Vaccinations: When, Why and What should your pet be getting



Vaccinations are a very important part of dog ownership. Your dog
should be properly vaccinated against certain diseases at certain
times to help protect him and other animals he may come in to
contact with. The following is an explanation of vaccinations and
why they should be given.

When you get a puppy, most likely your veterinarian will recommend
a series of three sets of vaccinations. These will generally be
given at four week intervals starting at eight weeks of age. The
first vaccine will most likely be referred to as “distemper.” This
is usually a combination shot that will protect your dog against
distemper, hepatitis, parainfluenza, leptospirosis, and
coronavirus.

1) Distemper -a highly contagious disease caused by a virus that is
similar to measles in humans. It can affect dogs of all ages but is
most often seen in unvaccinated puppies. It attacks the
gastrointestinal, respiratory, and nervous systems. Symptoms
include cough, nasal and eye discharge, lethargy, vomiting, and
diarrhea. In advanced stages, dogs may show neurological problems
such as lack of coordination, weakness, and seizures. Treatment
includes fluids and antibiotics but prognosis is guarded and in
about half of the cases, Distemper is fatal.

2) Hepatitis -which affects the liver, pancreas, kidneys, and the
lining of blood vessels. It causes fever, abdominal pain, diarrhea,
and lethargy. Treatment includes administration of fluids and
antibiotics but in serious cases a blood transfusion may be
necessary. The severity of the disease varies but young puppies
often die from Hepatitis.

3) Parainfluenza – caused by a virus and is quite mild in
comparison with other infectious diseases. Symptoms include
sneezing, discharge from the eyes and nose, and coughing. Treatment
varies but in many cases, no treatment is required.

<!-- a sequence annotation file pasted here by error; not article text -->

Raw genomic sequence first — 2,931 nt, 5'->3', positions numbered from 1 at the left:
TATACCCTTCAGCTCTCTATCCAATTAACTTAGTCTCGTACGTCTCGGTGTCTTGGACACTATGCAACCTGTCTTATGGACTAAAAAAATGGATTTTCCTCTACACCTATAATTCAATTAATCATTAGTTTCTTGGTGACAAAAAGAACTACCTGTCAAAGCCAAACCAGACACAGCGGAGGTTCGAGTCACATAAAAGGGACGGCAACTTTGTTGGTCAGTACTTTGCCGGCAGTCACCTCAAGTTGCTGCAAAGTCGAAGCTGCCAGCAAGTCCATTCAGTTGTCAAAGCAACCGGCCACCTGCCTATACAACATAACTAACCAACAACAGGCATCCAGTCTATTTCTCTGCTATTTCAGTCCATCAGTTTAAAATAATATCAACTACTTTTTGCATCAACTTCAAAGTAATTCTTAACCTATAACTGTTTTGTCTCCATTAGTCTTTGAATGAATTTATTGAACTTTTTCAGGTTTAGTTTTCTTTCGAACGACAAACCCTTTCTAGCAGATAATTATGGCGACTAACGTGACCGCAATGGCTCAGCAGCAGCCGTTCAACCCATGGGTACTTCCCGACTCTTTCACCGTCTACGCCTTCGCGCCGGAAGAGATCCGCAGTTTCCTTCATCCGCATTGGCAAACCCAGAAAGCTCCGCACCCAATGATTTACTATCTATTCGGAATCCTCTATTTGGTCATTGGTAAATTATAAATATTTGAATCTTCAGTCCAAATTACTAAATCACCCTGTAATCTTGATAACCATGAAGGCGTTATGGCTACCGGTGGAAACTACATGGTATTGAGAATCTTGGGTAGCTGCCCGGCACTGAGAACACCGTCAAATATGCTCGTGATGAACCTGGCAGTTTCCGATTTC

4) Leptospirosis which is transmitted by contact with water
contaminated with infected urine. It affects the urinary tract,
kidneys, and liver. Symptoms include vomiting, lethargy, and
abdominal pain. In further stages of the disease, dogs may become
very thirsty and have a low temperature. Treatment includes
antibiotics and fluid therapy. Please note however that some dogs
are allergic to the leptospirosis vaccine. Please check with your
veterinarian if you have questions or concerns. Oftentimes the
leptospirosis component is not a part of your puppy shots and will
be administered annually starting the next year your dog is due for
vaccination.

5) Coronavirus which causes inflammation of the intestines and
diarrhea. This disease most often affects puppies. Symptoms include
decreased appetite, orange or yellow diarrhea, lethargy, and fever.
Treatment includes fluid administration and antibiotics. Prognosis
is usually good. The distemper combination vaccine is given
annually after the first three series.

At your second visit (or at age 12 weeks), if you plan to take your
dog to puppy class or he will be around other dogs, it is a good
idea to get him vaccinated for Bordetella Bronchiseptica.
Bordetella Bronchiseptica is most often referred to as Kennel
Cough. This disease is incredibly infectious and is usually
transmitted in areas where many dogs are together such as boarding
facilities, doggy day care, and dog parks. If your dog becomes
infected, you will notice a dry cough. Infected dogs are usually
treated with antibiotics. Keep in mind that even though most places
that take in multiple dogs require immunization to Bordetella, no
vaccine is 100% effective so your dog may still become ill with
this disease. This vaccine comes in both intranasal and injectible
form. The intranasal form is dribbled into your dog’s nostrils.
Your dog may need a booster of the Bordetella vaccine at his 16
week visit and annually after that.

At age 16 weeks, your dog can be vaccinated for Rabies. Rabies is
usually transmitted to dogs through saliva – most often in the form
of a bite from an infected animal. Rabies affects all warm blooded
animals but is most often found in bats, skunks, and raccoons.
Rabies is always fatal. In many states, rabies vaccination is
required by law. Check with your veterinarian on how often this
immunization is recommended as protocols may vary. If your dog
becomes infected with Rabies, you may notice subtle behavioral
changes at first. This may be accompanied by fever, vomiting, and
diarrhea. The best defense against Rabies is to make certain your
dog is properly immunized.

By properly vaccinating your dog, you are helping to ensure both
his safety and the safety of other pets and humans.

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